Dependable Environment Perception

Validation of environment models

Proper monitoring of the environment is essential for the safe operation of cognitive systems. Autonomous vehicles, for example, continuously measure their surroundings with various sensor technologies such as camera, radar and lidar systems. Using this data as a basis, and with the help of sensor fusion algorithms and artificial intelligence (AI), an environment model is created that in turn serves as the foundation for all decision-making.

Since the individual sensors have situation-dependent vulnerabilities however, there must be way to guarantee safe operation of a cognitive system despite these weak points. With automated driving systems for instance, various factors can impact the quality of the environment monitoring such as weather and road conditions and specific driving situations.

The Fraunhofer Institute for Cognitive Systems IKS researches and develops systematic safety analysis methods that make it possible to reliably predict the full extent of the risks and optimize the safety, performance, dependability and cost of the system design. The tools developed from these activities can be utilized to satisfy the requirements of the »ISO 21448« standard, among other things.

Steine unter Wasser

Robust artificial intelligence in autonomous systems

AI and machine learning methods – deep neural networks (DNN) for instance – are clearly superior to conventional algorithms in many applications such as image and audio recognition or sensor data processing. But even if machine learning often functions well, when it comes to safety-critical applications such as autonomous driving, human lives are at stake. AI applications play an especially important role in the creation of environment models since erroneous information can lead directly to dangerous decisions. At the moment the biggest challenge in utilizing artificial intelligence involves achieving this high benchmark in quality.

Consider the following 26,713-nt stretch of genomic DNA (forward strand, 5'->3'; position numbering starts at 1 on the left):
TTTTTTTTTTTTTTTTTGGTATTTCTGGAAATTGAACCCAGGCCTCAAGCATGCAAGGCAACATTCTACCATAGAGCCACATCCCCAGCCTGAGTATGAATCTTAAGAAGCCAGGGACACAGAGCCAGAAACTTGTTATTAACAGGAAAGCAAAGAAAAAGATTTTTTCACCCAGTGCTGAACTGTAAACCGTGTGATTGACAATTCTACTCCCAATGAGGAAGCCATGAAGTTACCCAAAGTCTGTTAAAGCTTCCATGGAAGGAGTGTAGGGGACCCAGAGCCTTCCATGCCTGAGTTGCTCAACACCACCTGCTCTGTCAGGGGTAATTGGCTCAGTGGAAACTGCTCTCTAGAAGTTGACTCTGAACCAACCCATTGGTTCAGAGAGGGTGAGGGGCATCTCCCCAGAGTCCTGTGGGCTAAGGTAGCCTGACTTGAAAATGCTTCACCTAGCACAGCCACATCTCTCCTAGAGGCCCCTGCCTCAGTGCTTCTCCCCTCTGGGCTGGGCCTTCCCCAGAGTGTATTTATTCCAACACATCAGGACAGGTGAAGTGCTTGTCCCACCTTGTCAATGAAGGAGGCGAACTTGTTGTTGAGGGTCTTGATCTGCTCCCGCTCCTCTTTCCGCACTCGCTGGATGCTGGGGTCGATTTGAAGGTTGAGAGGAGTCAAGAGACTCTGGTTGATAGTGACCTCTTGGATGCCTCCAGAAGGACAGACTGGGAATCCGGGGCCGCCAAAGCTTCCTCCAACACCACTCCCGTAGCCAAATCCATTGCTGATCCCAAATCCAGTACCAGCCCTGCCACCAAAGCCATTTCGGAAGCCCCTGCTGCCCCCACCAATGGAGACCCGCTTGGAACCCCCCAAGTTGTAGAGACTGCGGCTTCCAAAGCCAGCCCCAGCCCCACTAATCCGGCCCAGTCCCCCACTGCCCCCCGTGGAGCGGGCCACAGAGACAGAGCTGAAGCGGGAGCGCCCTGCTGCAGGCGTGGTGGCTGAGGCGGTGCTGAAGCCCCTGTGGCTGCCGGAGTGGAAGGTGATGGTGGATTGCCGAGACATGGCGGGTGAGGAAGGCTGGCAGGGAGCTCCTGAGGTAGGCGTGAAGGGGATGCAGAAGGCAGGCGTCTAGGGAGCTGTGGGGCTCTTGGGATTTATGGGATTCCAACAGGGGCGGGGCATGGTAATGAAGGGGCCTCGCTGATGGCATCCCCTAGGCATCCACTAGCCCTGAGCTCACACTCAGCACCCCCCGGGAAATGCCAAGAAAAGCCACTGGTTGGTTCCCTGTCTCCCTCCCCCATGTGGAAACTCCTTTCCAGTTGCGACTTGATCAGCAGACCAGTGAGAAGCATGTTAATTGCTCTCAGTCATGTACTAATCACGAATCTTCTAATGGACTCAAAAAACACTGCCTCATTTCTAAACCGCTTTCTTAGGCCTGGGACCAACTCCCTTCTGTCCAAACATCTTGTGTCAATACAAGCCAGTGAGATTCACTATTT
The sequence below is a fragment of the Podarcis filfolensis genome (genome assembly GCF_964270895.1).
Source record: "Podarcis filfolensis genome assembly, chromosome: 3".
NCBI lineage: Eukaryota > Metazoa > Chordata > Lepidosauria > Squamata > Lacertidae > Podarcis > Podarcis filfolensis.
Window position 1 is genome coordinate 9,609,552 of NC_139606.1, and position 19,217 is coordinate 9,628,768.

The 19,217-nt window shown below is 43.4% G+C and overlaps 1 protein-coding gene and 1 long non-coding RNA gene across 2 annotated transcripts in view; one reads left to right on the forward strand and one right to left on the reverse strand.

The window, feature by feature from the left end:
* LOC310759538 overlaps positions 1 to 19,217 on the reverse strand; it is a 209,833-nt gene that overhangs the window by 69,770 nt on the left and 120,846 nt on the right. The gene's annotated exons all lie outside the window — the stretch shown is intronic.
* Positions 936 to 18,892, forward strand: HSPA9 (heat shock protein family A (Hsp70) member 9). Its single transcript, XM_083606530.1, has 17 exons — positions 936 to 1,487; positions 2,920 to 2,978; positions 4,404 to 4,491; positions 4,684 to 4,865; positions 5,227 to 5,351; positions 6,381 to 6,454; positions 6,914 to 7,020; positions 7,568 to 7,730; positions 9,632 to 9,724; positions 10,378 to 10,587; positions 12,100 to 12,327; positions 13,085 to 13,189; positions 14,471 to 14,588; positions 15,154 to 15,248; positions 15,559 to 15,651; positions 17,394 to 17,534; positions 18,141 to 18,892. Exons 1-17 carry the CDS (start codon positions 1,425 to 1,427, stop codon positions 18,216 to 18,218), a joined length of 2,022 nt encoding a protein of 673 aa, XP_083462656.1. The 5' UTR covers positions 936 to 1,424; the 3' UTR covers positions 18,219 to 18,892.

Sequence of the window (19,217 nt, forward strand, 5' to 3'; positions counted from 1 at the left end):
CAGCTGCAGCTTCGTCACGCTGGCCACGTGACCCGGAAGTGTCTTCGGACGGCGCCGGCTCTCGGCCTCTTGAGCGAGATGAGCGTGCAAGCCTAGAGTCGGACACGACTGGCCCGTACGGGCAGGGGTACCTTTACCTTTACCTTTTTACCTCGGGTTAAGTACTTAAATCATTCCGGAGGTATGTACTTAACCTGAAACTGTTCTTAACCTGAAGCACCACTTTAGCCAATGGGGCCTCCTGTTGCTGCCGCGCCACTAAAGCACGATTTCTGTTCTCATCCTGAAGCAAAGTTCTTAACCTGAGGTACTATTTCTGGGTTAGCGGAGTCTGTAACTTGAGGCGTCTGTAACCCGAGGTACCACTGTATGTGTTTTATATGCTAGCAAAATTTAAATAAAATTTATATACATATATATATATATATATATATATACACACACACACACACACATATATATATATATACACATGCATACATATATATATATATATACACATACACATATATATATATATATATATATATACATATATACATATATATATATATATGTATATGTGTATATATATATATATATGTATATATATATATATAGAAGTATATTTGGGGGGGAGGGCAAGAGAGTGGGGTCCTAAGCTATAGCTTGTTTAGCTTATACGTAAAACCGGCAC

Artificial intelligence must be robust and verifiable. Robust means that minor changes to the input data will result only in minor changes to the output. With the verification of AI-based algorithms, the system therefore checks whether the AI method is adhering to certain specifications such as robustness.

Conventional software quality assurance approaches have limited utility for AI methods however. Although pure code-based tests examine the correct implementation of a deep neural network, they overlook the fact that the system’s behavior stems from the trained parameters and input data, not from the programming.

A further problem is the mass of possible test scenarios. In a real situation the system – an autonomous vehicle for instance – is confronted with so many potential combinations that it’s unable to completely cover all of them. Furthermore, with artificial intelligence, you cannot assume the system will function properly after successful testing, even in slightly divergent real scenarios. Thus a key question is, »When is the artificial intelligence safe enough?«

To answer this question in the future, Fraunhofer IKS is researching new test coverage measures, from which new testing criteria can be derived. The goal is AI test methods that thoroughly cover the data space and identify critical scenarios.

The institute is also developing new quality measures that satisfy the requirements of safety verifications. To do that researchers are evaluating and adapting measures stemming from large-scale research projects, such as the VDA flagship initiatives. Formal examination methods are also being examined in order to guarantee adherence to the specification. Since a pure post-hoc analysis is insufficient in this case, certifiable artificial intelligence learning methods will be developed, which take into account and adhere to the specification, even during the training phase.